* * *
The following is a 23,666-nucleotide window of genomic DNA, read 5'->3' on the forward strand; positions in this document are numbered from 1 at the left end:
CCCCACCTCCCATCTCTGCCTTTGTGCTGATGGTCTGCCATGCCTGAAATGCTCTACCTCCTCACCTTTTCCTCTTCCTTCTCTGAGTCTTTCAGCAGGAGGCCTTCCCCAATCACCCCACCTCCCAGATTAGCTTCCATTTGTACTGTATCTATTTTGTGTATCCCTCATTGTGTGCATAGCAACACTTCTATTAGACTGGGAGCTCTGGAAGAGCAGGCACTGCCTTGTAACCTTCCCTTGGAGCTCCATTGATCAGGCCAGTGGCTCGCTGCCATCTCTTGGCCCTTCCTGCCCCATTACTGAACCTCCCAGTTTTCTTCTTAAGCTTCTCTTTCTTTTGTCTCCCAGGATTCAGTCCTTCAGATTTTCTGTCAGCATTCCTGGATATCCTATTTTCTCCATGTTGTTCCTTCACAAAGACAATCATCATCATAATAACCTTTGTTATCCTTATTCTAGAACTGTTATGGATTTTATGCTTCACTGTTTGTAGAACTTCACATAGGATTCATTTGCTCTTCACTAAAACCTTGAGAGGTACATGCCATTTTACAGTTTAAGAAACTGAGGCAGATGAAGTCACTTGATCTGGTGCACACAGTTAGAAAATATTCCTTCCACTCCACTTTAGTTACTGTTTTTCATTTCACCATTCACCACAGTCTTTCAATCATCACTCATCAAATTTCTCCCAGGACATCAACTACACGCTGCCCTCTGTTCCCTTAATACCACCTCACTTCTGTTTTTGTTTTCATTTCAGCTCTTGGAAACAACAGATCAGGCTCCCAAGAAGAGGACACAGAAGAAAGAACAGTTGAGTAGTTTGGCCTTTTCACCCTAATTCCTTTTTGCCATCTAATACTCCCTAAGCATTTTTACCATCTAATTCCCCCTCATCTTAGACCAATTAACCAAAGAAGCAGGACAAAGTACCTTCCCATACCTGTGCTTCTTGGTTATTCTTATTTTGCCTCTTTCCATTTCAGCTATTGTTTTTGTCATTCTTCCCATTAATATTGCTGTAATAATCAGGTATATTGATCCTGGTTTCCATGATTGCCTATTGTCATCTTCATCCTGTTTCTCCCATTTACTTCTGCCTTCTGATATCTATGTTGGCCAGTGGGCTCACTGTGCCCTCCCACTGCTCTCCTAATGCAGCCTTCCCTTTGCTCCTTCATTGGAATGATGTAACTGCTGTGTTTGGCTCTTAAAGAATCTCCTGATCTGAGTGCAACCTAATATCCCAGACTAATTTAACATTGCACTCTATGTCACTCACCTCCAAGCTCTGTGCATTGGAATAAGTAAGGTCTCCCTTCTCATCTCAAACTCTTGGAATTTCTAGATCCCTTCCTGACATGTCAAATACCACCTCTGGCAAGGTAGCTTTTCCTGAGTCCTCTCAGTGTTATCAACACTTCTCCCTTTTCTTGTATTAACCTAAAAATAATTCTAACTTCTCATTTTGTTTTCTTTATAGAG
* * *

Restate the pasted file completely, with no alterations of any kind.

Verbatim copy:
The following is a 23,666-nucleotide window of genomic DNA, read 5'->3' on the forward strand; positions in this document are numbered from 1 at the left end:
CCCCACCTCCCATCTCTGCCTTTGTGCTGATGGTCTGCCATGCCTGAAATGCTCTACCTCCTCACCTTTTCCTCTTCCTTCTCTGAGTCTTTCAGCAGGAGGCCTTCCCCAATCACCCCACCTCCCAGATTAGCTTCCATTTGTACTGTATCTATTTTGTGTATCCCTCATTGTGTGCATAGCAACACTTCTATTAGACTGGGAGCTCTGGAAGAGCAGGCACTGCCTTGTAACCTTCCCTTGGAGCTCCATTGATCAGGCCAGTGGCTCGCTGCCATCTCTTGGCCCTTCCTGCCCCATTACTGAACCTCCCAGTTTTCTTCTTAAGCTTCTCTTTCTTTTGTCTCCCAGGATTCAGTCCTTCAGATTTTCTGTCAGCATTCCTGGATATCCTATTTTCTCCATGTTGTTCCTTCACAAAGACAATCATCATCATAATAACCTTTGTTATCCTTATTCTAGAACTGTTATGGATTTTATGCTTCACTGTTTGTAGAACTTCACATAGGATTCATTTGCTCTTCACTAAAACCTTGAGAGGTACATGCCATTTTACAGTTTAAGAAACTGAGGCAGATGAAGTCACTTGATCTGGTGCACACAGTTAGAAAATATTCCTTCCACTCCACTTTAGTTACTGTTTTTCATTTCACCATTCACCACAGTCTTTCAATCATCACTCATCAAATTTCTCCCAGGACATCAACTACACGCTGCCCTCTGTTCCCTTAATACCACCTCACTTCTGTTTTTGTTTTCATTTCAGCTCTTGGAAACAACAGATCAGGCTCCCAAGAAGAGGACACAGAAGAAAGAACAGTTGAGTAGTTTGGCCTTTTCACCCTAATTCCTTTTTGCCATCTAATACTCCCTAAGCATTTTTACCATCTAATTCCCCCTCATCTTAGACCAATTAACCAAAGAAGCAGGACAAAGTACCTTCCCATACCTGTGCTTCTTGGTTATTCTTATTTTGCCTCTTTCCATTTCAGCTATTGTTTTTGTCATTCTTCCCATTAATATTGCTGTAATAATCAGGTATATTGATCCTGGTTTCCATGATTGCCTATTGTCATCTTCATCCTGTTTCTCCCATTTACTTCTGCCTTCTGATATCTATGTTGGCCAGTGGGCTCACTGTGCCCTCCCACTGCTCTCCTAATGCAGCCTTCCCTTTGCTCCTTCATTGGAATGATGTAACTGCTGTGTTTGGCTCTTAAAGAATCTCCTGATCTGAGTGCAACCTAATATCCCAGACTAATTTAACATTGCACTCTATGTCACTCACCTCCAAGCTCTGTGCATTGGAATAAGTAAGGTCTCCCTTCTCATCTCAAACTCTTGGAATTTCTAGATCCCTTCCTGACATGTCAAATACCACCTCTGGCAAGGTAGCTTTTCCTGAGTCCTCTCAGTGTTATCAACACTTCTCCCTTTTCTTGTATTAACCTAAAAATAATTCTAACTTCTCATTTTGTTTTCTTTATAGAG